Jeffrey Gibson: The Anthropophagic Effect
February 13 – June 9 2019
In 2019, the New Museum presented “The Anthropophagic Effect” an exhibition of the artist Jeffrey Gibson exploring the material histories and futures of several Indigenous handcraft techniques and aesthetics, including Southeastern river cane basket weaving, Algonquian birch bark biting, and porcupine quillwork, as practiced by many tribes across the United States long before European settlers arrived. Developed through the artist residency INHERITANCE, the title alludes to Oswald de Andrade’s legendary 1928 Anthropophagic Manifesto, which argued that indigenous communities could devour colonizers’ culture as a way of rejecting domination and radically transforming Western culture to their own ends.
Gibson’s reference to anthropophagy (a form of cannibalism) is arguably symbolic but nevertheless serves as a powerful bodily metaphor. The logic of anthropophagy conjures a corporeal apparatus in which the mouth can be seen as the literal entry point to a larger system by which objects taken in are both absorbed and fundamentally changed. Anthropophagy posits consumption itself as a critical tool for the transformation of material culture and ideological frameworks. Engaging with the histories and stakes of cultural appropriation, Gibson turns to anthropophagy to expand questions of ownership and responsibility. While fully immersed in these dialogues as they are unfolding today, the artist calls attention to the complex economies of appropriation present in nearly every cultural product. Rather than focusing on what images or objects can be used and by whom, he suggests that every “authentic” object derives from somewhere else.
Yet, Gibson’s attention to recycling as production does not aim to do away with the specificities of practices, individuals, or communities. He notes that Indigenous crafts and designs have “historically been used to signify identity, tell stories, describe place, and mark cultural specificity,” explaining, “I engage materials and techniques as strategies to describe a contemporary narrative that addresses the past in order to place oneself in the present and to begin new potential trajectories for the future.” It is significant that many of the crafts Gibson has focused on for the residency are oral practices, utilizing the mouth as the primary instrument of the materials’ manipulation. Employing techniques learned over the course of the residency, Gibson produced a new series of garments that were activated through performances and staged photo shoots in the Fifth Floor Gallery in the exhibition at the museum.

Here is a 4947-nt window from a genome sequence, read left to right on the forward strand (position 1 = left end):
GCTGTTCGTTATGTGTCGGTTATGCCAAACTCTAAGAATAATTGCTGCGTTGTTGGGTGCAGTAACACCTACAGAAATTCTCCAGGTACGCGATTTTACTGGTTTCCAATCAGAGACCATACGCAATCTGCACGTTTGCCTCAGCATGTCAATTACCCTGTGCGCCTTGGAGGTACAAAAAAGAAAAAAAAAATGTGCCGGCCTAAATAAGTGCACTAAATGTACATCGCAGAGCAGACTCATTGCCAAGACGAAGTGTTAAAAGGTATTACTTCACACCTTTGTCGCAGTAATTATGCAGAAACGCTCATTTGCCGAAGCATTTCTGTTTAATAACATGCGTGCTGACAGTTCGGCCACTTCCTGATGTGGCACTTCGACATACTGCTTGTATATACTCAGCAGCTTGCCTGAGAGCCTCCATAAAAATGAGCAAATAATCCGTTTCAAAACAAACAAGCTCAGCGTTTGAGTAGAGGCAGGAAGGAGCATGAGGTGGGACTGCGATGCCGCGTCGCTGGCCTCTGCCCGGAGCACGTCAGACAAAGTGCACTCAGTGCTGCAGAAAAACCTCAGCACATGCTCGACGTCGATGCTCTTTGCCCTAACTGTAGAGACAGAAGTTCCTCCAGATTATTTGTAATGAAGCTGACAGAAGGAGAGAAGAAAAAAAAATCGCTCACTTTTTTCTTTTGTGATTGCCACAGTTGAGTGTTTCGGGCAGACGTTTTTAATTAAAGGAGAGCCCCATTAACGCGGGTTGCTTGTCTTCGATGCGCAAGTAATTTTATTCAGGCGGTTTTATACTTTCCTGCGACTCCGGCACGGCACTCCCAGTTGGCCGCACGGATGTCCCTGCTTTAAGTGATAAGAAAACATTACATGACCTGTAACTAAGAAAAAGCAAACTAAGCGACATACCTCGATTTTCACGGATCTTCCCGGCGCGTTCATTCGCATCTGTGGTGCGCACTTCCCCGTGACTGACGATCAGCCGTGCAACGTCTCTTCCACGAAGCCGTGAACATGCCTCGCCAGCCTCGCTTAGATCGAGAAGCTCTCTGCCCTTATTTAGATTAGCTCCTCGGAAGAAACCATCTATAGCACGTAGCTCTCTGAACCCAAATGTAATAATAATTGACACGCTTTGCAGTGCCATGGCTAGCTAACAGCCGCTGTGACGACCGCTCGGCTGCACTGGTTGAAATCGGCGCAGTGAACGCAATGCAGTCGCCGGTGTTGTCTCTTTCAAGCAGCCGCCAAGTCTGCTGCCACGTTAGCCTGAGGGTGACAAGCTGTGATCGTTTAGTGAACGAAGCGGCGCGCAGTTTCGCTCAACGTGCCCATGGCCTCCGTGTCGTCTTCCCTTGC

The exhibition space was designed as a mobile staging ground for performances and photoshoots in which Gibson’s newly constructed garments and helmets were activated by performers. When not being performed in, Gibson’s garments were staged as objects on a platform—which curved into an infinity wall forming a backdrop for bimonthly photoshoots in the gallery. Rejecting any singular or fixed context for his work, Gibson welcomed multiplicity and movement in these activations.
Jeffrey Gibson’s residency also included a series of public programs featuring musicians, DJs, choreographers, artists, and scholars who uniquely engage with and incorporate his work in expanded frameworks. This exhibition was curated by Johanna Burton, Keith Haring Director and Curator of Education and Public Engagement, and Sara O’Keeffe, Associate Curator, with Kate Wiener, Curatorial Assistant and presented as part of R&D Season: INHERITANCE. Organized by the New Museum’s Department of Education and Public Engagement, R&D (Research and Development) Seasons connect projects across multiple platforms around a new organizing theme each fall, spring, and summer. Seasonal themes are generated by artists-in-residence, and the department’s collaborations with artists lead to exhibitions, performances, conferences, screenings, publications, after-school programs for teens, Family Day activities, and archival research.